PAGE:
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How Shakespeare Used Prepositions

In this excerpt from David Thatcher’s book Saving Our Prepositionswe see how Shakespeare used (and didn’t use) prepositions, and how prepositions’ meanings have changed since Shakespeare’s time.

By
Mignon Fogarty
4-minute read
Episode #470

As if the prepositions he inherited were not short enough, Shakespeare complicated matters by contracting them even further. So of becomes a (as in time a day), from becomes fro (now obsolete though we still use it in the idiom to and fro), in becomes i or ‘i (especially before the), before becomes ‘fore and over becomes o’er or even ore. Perhaps because they were both commonly abbreviated to ‘o, the prepositions on and of were frequently confused. Shakespeare sometimes felt the need to dispense with prepositions entirely: In Hamlet, for is omitted before me in “fear me not,” and during is omitted before which in the line “which time she changed snatches of old lauds” (Hamlet 1.3.51, 4.7.149).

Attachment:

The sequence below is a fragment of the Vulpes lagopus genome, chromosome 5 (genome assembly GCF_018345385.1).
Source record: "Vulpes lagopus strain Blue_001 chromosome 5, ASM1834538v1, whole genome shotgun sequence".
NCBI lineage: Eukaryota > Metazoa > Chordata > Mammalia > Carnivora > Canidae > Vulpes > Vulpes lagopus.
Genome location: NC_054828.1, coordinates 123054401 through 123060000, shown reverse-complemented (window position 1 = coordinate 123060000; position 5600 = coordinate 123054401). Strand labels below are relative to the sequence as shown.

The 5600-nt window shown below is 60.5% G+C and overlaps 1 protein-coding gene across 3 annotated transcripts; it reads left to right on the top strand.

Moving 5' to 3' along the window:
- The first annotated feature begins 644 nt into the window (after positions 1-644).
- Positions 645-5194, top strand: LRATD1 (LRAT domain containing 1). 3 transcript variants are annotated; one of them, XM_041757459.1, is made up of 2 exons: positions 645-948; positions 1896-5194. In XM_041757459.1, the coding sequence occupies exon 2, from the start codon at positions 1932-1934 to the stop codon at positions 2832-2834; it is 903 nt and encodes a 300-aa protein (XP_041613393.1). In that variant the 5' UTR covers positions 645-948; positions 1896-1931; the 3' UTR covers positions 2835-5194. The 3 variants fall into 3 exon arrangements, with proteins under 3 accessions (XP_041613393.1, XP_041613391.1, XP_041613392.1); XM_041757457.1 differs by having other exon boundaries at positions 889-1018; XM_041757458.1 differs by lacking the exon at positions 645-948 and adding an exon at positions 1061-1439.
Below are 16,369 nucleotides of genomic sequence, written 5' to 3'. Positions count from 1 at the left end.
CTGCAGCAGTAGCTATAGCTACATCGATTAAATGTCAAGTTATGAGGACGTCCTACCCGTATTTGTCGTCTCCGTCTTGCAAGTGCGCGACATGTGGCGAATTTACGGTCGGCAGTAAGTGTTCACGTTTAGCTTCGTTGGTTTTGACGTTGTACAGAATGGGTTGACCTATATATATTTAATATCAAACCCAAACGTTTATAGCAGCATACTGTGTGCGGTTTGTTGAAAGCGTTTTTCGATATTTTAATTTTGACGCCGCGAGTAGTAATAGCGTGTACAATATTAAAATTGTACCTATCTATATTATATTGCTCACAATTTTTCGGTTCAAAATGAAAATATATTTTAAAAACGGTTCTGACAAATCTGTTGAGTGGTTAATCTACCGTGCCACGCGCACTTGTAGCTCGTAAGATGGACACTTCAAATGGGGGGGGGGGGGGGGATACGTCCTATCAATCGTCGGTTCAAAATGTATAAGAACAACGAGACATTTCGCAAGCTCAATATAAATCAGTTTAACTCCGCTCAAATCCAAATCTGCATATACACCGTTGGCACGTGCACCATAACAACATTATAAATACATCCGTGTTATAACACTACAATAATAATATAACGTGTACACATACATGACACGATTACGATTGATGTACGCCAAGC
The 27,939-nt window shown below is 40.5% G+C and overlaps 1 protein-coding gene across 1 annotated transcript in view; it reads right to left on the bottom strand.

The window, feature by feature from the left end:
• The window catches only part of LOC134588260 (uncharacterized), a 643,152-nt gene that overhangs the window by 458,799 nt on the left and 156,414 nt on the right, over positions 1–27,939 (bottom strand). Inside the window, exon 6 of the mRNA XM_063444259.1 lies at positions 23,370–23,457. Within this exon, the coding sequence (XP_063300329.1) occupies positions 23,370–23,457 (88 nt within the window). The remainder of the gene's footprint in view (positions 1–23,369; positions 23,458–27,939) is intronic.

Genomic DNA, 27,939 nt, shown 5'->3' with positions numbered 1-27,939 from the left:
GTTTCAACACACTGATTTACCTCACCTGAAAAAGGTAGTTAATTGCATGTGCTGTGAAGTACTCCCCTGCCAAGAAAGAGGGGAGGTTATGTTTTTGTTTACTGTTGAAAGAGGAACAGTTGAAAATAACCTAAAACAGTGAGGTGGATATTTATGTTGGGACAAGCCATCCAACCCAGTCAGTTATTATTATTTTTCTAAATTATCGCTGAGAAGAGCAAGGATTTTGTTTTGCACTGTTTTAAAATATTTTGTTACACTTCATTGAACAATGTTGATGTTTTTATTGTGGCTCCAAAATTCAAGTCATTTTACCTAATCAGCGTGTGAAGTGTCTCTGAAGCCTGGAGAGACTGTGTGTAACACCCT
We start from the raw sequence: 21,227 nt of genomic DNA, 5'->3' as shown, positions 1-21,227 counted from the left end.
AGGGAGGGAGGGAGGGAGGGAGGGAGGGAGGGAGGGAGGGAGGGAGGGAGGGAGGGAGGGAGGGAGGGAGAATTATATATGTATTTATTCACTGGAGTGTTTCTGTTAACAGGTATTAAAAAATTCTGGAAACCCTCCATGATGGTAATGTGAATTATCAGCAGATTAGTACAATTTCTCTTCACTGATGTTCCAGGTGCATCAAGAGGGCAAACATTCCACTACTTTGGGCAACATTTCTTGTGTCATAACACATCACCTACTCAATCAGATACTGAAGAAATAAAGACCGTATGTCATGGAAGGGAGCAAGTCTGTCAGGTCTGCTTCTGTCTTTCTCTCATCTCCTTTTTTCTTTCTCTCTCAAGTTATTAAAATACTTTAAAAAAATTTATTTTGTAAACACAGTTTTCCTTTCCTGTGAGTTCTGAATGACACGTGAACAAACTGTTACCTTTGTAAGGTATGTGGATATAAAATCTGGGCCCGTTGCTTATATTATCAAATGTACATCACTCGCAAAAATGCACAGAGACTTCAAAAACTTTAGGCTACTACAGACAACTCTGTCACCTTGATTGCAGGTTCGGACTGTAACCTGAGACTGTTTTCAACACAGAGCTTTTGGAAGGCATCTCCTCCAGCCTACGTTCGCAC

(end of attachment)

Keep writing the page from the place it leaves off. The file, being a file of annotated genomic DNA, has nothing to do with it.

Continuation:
The definitions listed in David and Ben Crystal’s Shakespeare’s Words provide, in parentheses, the modern preposition whenever it different from the one Shakespeare uses.

That was an excerpt from David Thatcher’s book Saving Our Prepositions, which appears here with permission from the author. The chapter goes on to list and explain the many prepositions used in Shakespeare.

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About the Author

Mignon Fogarty

Mignon Fogarty is the founder of Quick and Dirty Tips and the author of seven books on language, including the New York Times bestseller "Grammar Girl's Quick and Dirty Tips for Better Writing." She is an inductee in the Podcasting Hall of Fame, and the show is a five-time winner of Best Education Podcast in the Podcast Awards. She has appeared as a guest expert on the Oprah Winfrey Show and the Today Show.

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